Galacto-centric Orbit - An orbit about the center of a galaxy. Earth's sun follows this type of orbit about the galactic center of the Milky Way.

Heliocentric Orbit - An orbit around the Sun. In our Solar System, all planets, comets, and asteroids are in such orbits, as are many artificial satellites and pieces of space debris. Moons by contrast are not in a heliocentric orbit but rather orbit their parent planet.

Geocentric Orbit - An orbit around the planet Earth, such as the Moon or artificial satellites. Currently there are approximately 2465 artificial satellites orbiting the Earth.

Areocentric Orbit - An orbit around the planet Mars, such as moons or artificial satellites.

Altitude Classifications

Low Earth Orbit (LEO) - Geocentric orbits ranging in altitude from 0 - 2,000 km (0 - 1,240 miles)

Medium Earth Orbit (MEO) - Geocentric orbits ranging in altitude from 2,000 km (1,240 miles) - to just below geosynchronous orbit at 35,786 km (22,240 miles). Also known as an intermediate circular orbit.

High Earth Orbit (HEO) - Geocentric orbits above the altitude of geosynchronous orbit 35,786 km (22,240 miles).

Inclination Classifications

Inclined Orbit - An orbit whose inclination in reference to the equatorial plane is not 0.

Polar Orbit - An orbit that passes above or nearly above both poles of the planet on each revolution. Therefore it has an inclination of (or very close to) 90 degrees.

Polar Sun-synchronous Orbit - A nearly polar orbit that passes the equator at the same local time on every pass. Useful for image taking satellites because shadows will be the same on every pass.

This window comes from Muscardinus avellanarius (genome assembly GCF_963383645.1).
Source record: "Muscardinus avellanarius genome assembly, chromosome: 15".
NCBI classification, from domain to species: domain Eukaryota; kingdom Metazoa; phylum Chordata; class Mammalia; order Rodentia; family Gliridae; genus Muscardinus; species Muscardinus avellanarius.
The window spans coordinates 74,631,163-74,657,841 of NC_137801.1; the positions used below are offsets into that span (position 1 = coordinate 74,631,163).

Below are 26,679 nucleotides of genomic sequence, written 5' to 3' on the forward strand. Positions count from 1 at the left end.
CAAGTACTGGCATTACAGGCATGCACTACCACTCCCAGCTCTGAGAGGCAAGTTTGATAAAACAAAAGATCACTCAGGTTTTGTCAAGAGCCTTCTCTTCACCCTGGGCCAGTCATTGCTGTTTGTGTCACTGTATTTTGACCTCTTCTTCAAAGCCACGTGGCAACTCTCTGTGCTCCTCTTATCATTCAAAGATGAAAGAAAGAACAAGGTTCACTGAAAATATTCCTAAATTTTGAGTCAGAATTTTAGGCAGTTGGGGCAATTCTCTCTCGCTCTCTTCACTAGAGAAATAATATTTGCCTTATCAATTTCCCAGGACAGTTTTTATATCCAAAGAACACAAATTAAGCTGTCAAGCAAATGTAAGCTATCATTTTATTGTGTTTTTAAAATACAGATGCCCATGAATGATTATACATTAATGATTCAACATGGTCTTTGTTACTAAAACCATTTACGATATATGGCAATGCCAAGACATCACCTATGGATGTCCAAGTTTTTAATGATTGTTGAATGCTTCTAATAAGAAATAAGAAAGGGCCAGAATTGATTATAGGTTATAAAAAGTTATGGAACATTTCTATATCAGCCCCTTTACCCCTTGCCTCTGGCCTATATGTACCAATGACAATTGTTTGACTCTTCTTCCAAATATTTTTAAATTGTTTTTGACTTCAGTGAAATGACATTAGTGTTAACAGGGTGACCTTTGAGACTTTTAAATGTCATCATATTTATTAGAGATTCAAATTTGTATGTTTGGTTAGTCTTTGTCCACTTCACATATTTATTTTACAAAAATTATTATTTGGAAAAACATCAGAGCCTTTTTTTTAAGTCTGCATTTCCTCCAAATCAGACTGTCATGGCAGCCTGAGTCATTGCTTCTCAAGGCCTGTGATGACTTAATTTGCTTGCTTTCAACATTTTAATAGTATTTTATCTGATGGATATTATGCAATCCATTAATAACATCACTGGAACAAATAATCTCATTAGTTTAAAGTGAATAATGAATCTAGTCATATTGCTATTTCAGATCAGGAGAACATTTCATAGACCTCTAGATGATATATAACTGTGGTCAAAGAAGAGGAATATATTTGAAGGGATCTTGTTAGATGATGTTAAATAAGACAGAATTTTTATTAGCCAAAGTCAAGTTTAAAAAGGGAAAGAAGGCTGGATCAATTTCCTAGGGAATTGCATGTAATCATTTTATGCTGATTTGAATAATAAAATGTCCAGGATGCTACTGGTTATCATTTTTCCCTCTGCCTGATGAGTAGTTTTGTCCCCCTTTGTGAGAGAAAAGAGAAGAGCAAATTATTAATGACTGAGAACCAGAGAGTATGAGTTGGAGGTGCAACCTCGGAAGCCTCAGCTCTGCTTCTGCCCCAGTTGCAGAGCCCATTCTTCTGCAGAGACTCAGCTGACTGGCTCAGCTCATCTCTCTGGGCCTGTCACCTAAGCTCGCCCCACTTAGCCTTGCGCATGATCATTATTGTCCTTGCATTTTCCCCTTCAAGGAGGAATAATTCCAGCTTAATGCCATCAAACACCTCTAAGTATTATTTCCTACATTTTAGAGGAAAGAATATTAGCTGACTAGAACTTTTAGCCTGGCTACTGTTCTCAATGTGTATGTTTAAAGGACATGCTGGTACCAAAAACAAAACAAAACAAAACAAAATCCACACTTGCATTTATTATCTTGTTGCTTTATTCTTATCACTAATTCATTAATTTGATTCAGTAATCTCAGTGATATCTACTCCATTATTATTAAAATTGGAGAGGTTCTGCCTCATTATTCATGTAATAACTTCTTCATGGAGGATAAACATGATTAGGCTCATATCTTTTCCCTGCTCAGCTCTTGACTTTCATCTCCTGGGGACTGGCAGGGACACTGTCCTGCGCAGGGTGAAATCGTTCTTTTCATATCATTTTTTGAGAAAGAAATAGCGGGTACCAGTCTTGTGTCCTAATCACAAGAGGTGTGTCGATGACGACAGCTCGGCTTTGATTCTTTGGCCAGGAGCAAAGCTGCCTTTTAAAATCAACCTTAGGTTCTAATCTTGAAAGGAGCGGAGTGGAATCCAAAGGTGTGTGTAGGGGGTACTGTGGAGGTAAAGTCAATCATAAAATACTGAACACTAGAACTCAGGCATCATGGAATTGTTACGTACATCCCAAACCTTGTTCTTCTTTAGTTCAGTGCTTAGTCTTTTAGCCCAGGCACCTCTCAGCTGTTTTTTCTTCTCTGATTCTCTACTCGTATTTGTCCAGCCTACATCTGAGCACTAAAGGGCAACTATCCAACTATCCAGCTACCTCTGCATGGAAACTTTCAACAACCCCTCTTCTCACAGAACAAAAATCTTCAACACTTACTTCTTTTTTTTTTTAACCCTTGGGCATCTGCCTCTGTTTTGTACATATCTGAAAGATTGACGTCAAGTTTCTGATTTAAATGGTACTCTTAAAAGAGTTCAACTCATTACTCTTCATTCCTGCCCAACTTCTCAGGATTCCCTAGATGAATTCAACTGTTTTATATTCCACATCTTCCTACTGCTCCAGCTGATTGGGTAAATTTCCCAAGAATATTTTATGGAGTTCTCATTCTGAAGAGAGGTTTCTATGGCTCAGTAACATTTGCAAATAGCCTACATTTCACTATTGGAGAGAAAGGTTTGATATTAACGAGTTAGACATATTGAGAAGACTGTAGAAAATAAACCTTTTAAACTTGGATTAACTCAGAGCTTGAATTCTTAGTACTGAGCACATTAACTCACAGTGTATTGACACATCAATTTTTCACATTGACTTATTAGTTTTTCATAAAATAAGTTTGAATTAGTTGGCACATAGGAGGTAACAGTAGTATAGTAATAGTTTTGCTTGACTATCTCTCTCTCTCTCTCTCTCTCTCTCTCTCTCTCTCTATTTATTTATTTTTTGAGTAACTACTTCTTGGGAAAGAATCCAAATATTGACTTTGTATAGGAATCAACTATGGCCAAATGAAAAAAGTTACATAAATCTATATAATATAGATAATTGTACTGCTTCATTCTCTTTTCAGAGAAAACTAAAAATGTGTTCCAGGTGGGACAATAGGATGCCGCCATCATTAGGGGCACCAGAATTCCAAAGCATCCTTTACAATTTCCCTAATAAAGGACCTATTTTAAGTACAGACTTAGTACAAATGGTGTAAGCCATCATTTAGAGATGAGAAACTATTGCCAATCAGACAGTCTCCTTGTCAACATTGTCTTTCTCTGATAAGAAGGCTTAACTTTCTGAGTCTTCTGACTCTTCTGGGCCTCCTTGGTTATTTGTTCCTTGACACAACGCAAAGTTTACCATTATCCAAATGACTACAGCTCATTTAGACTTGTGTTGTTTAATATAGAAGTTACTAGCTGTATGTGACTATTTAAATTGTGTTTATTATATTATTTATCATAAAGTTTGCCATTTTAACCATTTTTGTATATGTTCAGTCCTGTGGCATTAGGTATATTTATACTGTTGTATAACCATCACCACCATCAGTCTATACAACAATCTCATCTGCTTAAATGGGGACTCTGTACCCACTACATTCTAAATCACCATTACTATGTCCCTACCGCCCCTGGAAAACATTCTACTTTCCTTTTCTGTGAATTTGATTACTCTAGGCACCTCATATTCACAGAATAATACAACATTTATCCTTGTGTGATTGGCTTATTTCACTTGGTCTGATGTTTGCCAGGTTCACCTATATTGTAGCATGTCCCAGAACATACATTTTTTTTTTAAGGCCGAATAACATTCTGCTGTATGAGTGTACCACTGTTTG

Eccentricity Classifications

Circular Orbit - An orbit that has an eccentricity of 0 and whose path traces a circle.

Hohmann transfer orbit - An orbital maneuver that moves a spacecraft from one circular orbit to another using two engine impulses. This maneuver was named after Walter Hohmann.

Elliptic Orbit - An orbit with an eccentricity greater than 0 and less than 1 whose orbit traces the path of an ellipse.

Geosynchronous Transfer Orbit - An elliptic orbit where the perigee is at the altitude of a Low Earth Orbit (LEO) and the apogee at the altitude of a geosynchronous orbit.

Geostationary Transfer Orbit - An elliptic orbit where the perigee is at the altitude of a Low Earth Orbit (LEO) and the apogee at the altitude of a geostationary orbit.

Molniya Orbit - A highly elliptic orbit with inclination of 63.4° and orbital period of ½ of a sidereal day (roughly 12 hours). Such a satellite spends most of its time over a designated area of the planet.

Tundra Orbit - A highly elliptic orbit with inclination of 63.4° and orbital period of one sidereal day (roughly 24 hours). Such a satellite spends most of its time over a designated area of the planet.

Hyperbolic orbit - An orbit with the eccentricity greater than 1. Such an orbit also has a velocity in excess of the escape velocity and as such, will escape the gravitational pull of the planet and continue to travel infinitely.

Parabolic Orbit - An orbit with the eccentricity equal to 1. Such an orbit also has a velocity equal to the escape velocity and therefore will escape the gravitational pull of the planet and travel until its velocity relative to the planet is 0. If the speed of such an orbit is increased it will become a hyperbolic orbit.

Escape Orbit (EO) - A high-speed parabolic orbit where the object has escape velocity and is moving away from the planet.

Capture Orbit - A high-speed parabolic orbit where the object has escape velocity and is moving toward the planet.

Synchronous Classifications